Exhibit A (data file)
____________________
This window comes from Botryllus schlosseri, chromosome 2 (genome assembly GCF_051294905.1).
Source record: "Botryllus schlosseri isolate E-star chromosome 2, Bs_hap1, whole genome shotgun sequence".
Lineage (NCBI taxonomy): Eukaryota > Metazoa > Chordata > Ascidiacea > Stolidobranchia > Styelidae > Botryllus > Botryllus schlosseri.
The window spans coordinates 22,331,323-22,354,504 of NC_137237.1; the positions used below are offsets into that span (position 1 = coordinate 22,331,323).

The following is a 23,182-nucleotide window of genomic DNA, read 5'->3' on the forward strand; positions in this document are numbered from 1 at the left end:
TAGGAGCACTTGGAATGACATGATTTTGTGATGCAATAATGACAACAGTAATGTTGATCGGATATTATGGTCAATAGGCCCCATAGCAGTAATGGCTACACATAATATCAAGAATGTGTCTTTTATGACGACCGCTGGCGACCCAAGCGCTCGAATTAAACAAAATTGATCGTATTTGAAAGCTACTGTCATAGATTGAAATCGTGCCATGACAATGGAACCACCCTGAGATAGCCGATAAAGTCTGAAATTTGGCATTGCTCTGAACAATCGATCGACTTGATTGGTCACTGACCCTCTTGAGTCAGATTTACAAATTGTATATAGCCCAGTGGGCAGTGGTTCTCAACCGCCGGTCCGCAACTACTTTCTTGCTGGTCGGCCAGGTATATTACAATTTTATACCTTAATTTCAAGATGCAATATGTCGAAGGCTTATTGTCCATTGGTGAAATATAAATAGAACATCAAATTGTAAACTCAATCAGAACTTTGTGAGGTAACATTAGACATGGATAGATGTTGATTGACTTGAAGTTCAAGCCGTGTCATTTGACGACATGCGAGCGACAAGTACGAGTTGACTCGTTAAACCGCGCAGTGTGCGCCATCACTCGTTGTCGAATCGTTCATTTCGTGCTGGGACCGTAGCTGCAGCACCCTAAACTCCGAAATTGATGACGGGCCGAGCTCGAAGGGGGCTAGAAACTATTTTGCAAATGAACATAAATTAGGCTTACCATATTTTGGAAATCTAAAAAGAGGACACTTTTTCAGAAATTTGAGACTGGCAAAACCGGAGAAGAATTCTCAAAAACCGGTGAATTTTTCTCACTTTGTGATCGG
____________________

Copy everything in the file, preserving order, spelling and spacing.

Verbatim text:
This window comes from Botryllus schlosseri, chromosome 2 (genome assembly GCF_051294905.1).
Source record: "Botryllus schlosseri isolate E-star chromosome 2, Bs_hap1, whole genome shotgun sequence".
Lineage (NCBI taxonomy): Eukaryota > Metazoa > Chordata > Ascidiacea > Stolidobranchia > Styelidae > Botryllus > Botryllus schlosseri.
The window spans coordinates 22,331,323-22,354,504 of NC_137237.1; the positions used below are offsets into that span (position 1 = coordinate 22,331,323).

The following is a 23,182-nucleotide window of genomic DNA, read 5'->3' on the forward strand; positions in this document are numbered from 1 at the left end:
TAGGAGCACTTGGAATGACATGATTTTGTGATGCAATAATGACAACAGTAATGTTGATCGGATATTATGGTCAATAGGCCCCATAGCAGTAATGGCTACACATAATATCAAGAATGTGTCTTTTATGACGACCGCTGGCGACCCAAGCGCTCGAATTAAACAAAATTGATCGTATTTGAAAGCTACTGTCATAGATTGAAATCGTGCCATGACAATGGAACCACCCTGAGATAGCCGATAAAGTCTGAAATTTGGCATTGCTCTGAACAATCGATCGACTTGATTGGTCACTGACCCTCTTGAGTCAGATTTACAAATTGTATATAGCCCAGTGGGCAGTGGTTCTCAACCGCCGGTCCGCAACTACTTTCTTGCTGGTCGGCCAGGTATATTACAATTTTATACCTTAATTTCAAGATGCAATATGTCGAAGGCTTATTGTCCATTGGTGAAATATAAATAGAACATCAAATTGTAAACTCAATCAGAACTTTGTGAGGTAACATTAGACATGGATAGATGTTGATTGACTTGAAGTTCAAGCCGTGTCATTTGACGACATGCGAGCGACAAGTACGAGTTGACTCGTTAAACCGCGCAGTGTGCGCCATCACTCGTTGTCGAATCGTTCATTTCGTGCTGGGACCGTAGCTGCAGCACCCTAAACTCCGAAATTGATGACGGGCCGAGCTCGAAGGGGGCTAGAAACTATTTTGCAAATGAACATAAATTAGGCTTACCATATTTTGGAAATCTAAAAAGAGGACACTTTTTCAGAAATTTGAGACTGGCAAAACCGGAGAAGAATTCTCAAAAACCGGTGAATTTTTCTCACTTTGTGATCGG